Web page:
13.2 C
Byron Shire
July 19, 2024

Our tawny frogmouth family nest

Latest News

Six slips sites, $5m and 42 weeks sees Bilambil – Urliup Road open

The 2022 floods saw the Tweed hinterland connection road between Bilambil and Urliup severely damaged with six slip sites....

Other News

Swimmer’s smart-watch sends distress alert 

A local swimmer who got caught in a rip and rough seas at Tallows Beach has survived the ordeal by using his smartwatch to call triple zero.

Cr Dicker calls on Ballina Council to look at future options for Wollongbar pods 

Visiting the Wollongbar pod village over the weekend, after residents were given notice to leave the pods by November, Cr Kiri Dicker said: ‘It’s total waste of taxpayers’ money to tear it down when the shortage of housing is so severe’.

It’s Play School!

This year, your favourite Play School TV friends are stepping out of the screen and onto the stage for ‘Let’s Play Together’. Embarking on a thrilling national concert tour started this March in Victoria, they’ll be bringing a whirlwind of fun right across the nation.

Youth crime

Boring as I might seem on this subject, National service is the most applicable method of getting ‘youth crime’...

Ready for the meta-crisis?

The attempted assassination of Donald Trump has caused shock waves, but it’s sadly not surprising this would happen, with so much hate and vitriol being expressed in the US presidential race.

Treating trauma with MDMA – Q&A with Rebecca Huntley

Sociologist Rebecca Huntley will launch her new book Sassafras at Byron Writers Festival. We speak with her about her experience of new drug treatments.

Tawny frogmouths. Photo James Maitland

James Maitland

On our way home, we pass through a stand of flooded gums (Eucalyptus grandis) and tallowwood (Eucalyptus microcorys) trees. Towards the end of September 2020, in one of these tallowwood trees, on a branch above our easement road, we noticed a small tawny frogmouth nest of loose sticks piled together. The two adults took turns sitting on the nest while the other went hunting.

Pest specialists

Tawny frogmouths are carnivorous and are considered to be among Australia’s most effective pest-control birds, as their diet consists largely of species regarded as vermin or pests in houses, farms, and gardens.

Initially, we thought there was only one chick in the nest, but then Yumi spotted another tail overhanging the nest, so we knew there were at least two. The clutch size of the tawny frogmouth is one to three eggs.

Tawny frogmouths form partnerships for life, and once established, pairs usually stay in the same territory for a decade or more.

As days and weeks passed by, we watched the chicks grow larger, until one day in late October we noticed that the nest had disintegrated and the two chicks were sitting on the branch alongside their parents.

By the end of November, the birds had flown away and we thought that was the last we’d see of them. Then, a week before Christmas, they returned to visit us near our house. What a delight to see both chicks and their parents sitting in our large Poinciana tree (Delonix regia) outside our study area.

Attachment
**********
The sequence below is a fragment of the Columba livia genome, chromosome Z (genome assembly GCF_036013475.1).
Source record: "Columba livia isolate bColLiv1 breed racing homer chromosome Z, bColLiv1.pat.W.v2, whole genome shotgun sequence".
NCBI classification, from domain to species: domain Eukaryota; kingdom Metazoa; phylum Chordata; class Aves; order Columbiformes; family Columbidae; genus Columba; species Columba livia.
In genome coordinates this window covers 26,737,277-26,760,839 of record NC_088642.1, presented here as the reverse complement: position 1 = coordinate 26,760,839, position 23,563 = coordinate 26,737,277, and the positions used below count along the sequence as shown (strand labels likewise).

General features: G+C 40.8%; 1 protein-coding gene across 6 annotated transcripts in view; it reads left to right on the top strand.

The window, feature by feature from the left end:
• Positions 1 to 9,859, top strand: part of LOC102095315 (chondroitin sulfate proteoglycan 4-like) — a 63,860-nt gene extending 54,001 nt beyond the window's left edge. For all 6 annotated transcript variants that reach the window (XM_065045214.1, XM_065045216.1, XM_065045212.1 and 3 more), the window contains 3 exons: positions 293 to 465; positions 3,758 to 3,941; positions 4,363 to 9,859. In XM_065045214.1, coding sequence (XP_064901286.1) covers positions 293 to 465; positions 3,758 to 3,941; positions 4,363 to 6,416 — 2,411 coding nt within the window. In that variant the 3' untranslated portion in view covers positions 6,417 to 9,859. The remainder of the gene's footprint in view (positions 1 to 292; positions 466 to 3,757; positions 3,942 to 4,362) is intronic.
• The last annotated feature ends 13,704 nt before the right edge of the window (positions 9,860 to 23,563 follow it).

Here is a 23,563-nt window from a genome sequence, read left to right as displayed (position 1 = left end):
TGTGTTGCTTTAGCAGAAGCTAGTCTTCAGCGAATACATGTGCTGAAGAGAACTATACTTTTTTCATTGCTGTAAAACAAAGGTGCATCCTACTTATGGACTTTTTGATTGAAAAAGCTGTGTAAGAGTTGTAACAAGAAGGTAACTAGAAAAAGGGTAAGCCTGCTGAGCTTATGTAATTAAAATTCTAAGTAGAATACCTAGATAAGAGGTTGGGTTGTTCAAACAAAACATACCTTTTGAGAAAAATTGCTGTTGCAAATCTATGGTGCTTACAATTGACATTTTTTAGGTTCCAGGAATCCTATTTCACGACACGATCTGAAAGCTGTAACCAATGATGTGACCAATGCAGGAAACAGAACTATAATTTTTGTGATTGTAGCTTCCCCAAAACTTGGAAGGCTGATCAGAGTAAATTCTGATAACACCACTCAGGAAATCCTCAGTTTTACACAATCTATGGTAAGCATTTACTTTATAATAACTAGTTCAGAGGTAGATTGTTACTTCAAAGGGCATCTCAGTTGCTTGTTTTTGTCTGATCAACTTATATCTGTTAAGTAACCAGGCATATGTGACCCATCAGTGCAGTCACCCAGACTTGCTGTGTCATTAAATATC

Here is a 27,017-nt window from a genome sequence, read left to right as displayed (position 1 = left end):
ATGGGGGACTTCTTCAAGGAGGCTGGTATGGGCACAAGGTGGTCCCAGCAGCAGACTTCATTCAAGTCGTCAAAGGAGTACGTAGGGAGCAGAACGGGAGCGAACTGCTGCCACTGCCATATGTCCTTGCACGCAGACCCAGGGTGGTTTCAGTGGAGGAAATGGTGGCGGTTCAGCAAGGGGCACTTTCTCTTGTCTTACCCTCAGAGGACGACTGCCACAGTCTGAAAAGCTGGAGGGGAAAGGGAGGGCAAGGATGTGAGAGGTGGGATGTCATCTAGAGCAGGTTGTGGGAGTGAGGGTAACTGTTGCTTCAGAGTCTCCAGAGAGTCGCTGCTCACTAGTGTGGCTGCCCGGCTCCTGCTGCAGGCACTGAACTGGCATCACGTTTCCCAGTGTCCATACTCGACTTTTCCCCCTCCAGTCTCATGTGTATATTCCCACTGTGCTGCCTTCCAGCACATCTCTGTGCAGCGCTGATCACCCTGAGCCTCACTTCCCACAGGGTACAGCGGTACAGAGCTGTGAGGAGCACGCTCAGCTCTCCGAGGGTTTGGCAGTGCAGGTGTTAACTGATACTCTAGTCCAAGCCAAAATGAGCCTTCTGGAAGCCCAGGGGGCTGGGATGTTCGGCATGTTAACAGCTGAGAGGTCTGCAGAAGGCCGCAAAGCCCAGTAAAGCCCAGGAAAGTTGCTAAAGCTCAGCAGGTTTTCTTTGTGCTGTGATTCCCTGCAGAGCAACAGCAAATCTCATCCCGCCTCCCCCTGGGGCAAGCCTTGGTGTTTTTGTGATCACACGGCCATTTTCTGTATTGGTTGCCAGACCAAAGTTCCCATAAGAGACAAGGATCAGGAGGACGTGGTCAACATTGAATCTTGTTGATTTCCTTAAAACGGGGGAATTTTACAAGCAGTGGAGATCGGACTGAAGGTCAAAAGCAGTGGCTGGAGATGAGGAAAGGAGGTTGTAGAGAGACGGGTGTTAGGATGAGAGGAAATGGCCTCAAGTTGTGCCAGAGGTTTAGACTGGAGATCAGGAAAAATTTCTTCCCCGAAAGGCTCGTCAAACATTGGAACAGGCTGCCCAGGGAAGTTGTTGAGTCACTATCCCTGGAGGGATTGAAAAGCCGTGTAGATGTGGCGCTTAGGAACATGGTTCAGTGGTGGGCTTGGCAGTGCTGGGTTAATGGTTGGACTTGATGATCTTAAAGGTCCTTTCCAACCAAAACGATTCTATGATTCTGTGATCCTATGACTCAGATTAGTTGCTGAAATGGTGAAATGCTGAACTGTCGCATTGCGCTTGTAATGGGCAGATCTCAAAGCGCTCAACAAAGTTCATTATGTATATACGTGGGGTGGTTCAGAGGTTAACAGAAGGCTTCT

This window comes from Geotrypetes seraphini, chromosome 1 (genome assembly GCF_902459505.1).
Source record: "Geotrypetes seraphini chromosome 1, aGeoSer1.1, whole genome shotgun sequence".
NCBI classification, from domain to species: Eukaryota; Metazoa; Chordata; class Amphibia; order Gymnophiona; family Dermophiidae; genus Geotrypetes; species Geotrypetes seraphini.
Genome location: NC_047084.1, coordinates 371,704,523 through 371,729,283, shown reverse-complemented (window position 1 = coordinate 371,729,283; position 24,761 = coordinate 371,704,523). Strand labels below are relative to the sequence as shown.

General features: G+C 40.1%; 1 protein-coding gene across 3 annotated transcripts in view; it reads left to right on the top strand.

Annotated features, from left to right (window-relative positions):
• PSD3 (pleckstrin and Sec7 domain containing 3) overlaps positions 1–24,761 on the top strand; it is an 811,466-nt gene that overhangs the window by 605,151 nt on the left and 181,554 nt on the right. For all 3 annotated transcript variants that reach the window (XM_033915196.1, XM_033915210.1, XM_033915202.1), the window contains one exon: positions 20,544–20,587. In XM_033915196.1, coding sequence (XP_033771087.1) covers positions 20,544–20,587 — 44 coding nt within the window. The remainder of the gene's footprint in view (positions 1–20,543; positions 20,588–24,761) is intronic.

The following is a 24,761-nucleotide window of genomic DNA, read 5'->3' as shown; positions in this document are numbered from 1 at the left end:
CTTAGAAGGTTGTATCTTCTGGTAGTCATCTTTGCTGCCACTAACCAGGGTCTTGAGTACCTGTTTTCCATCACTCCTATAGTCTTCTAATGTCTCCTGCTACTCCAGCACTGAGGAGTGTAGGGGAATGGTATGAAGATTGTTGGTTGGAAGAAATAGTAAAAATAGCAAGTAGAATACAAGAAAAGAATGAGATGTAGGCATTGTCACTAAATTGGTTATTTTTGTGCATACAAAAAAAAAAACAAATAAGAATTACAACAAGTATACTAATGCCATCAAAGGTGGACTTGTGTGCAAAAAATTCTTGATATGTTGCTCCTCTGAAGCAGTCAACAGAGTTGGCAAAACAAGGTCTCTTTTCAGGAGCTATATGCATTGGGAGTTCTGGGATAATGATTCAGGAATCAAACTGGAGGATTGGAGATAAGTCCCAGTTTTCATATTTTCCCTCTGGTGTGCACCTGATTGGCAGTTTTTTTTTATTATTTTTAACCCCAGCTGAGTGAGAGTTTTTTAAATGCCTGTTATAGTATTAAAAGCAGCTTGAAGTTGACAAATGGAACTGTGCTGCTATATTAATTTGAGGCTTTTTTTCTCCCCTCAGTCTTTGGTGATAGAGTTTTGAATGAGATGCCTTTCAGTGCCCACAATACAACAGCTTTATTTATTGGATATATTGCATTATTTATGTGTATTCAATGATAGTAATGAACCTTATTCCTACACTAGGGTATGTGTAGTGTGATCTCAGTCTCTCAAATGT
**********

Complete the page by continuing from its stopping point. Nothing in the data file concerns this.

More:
Tawny frogmouth chicks previously rescued by WIRES.

Under threat

Tawny frogmouths face a number of threats from human activities and pets.

They are often killed or injured on rural roads during feeding, as they fly in front of cars when chasing insects illuminated in the beam of the headlights.

Large-scale land clearing of eucalypt trees and intense bushfires are serious threats to their populations, as they tend not to move to other areas if their homes are destroyed.

House cats are the most significant introduced predator of the Tawny Frogmouth, but dogs and foxes are known to also occasionally kill the birds. When tawny frogmouths pounce to catch prey on the ground, they are slow to return to flight and vulnerable to attack from these predators.

Wildlife rescue

WIRES Northern Rivers rescues wildlife including tawny frogmouths. A 24-hour hotline, 6628 1898, is for all rescue, advice or membership calls in the Northern Rivers. Join WIRES and you can learn to be a wildlife rescuer.


Support The Echo

Keeping the community together and the community voice loud and clear is what The Echo is about. More than ever we need your help to keep this voice alive and thriving in the community.

Like all businesses we are struggling to keep food on the table of all our local and hard working journalists, artists, sales, delivery and drudges who keep the news coming out to you both in the newspaper and online. If you can spare a few dollars a week – or maybe more – we would appreciate all the support you are able to give to keep the voice of independent, local journalism alive.

LEAVE A REPLY

Please enter your comment!
Please enter your name here

Developer may destroy up to 1.5 million indigenous artefacts in Lismore

Land and Environment Court accepts Uncle Mickey Ryan as party to the case after Lismore Council fails to defend Aboriginal cultural heritage of North Lismore Plateau.

Tyagarah – changed overnight traffic conditions

From Monday, July 22 there will be changed traffic conditions on Tyagarah Creek Bridge on the Pacific Highway at Tyagarah to carry out essential maintenance.

45 search and rescue missions in June on Northern Rivers

Marine Rescue NSW saw a drop in search and rescue missions this June compared to last year, however, it was still their second-busiest June ever.

Veterans honoured for their service

On July 11, the Byron Bay RSL sub-branch held an inaugural memorial service to officially recognise the veterans who served in Iraq, Afghanistan, Arabian Gulf, Kuwait, and the United Arab Emirates.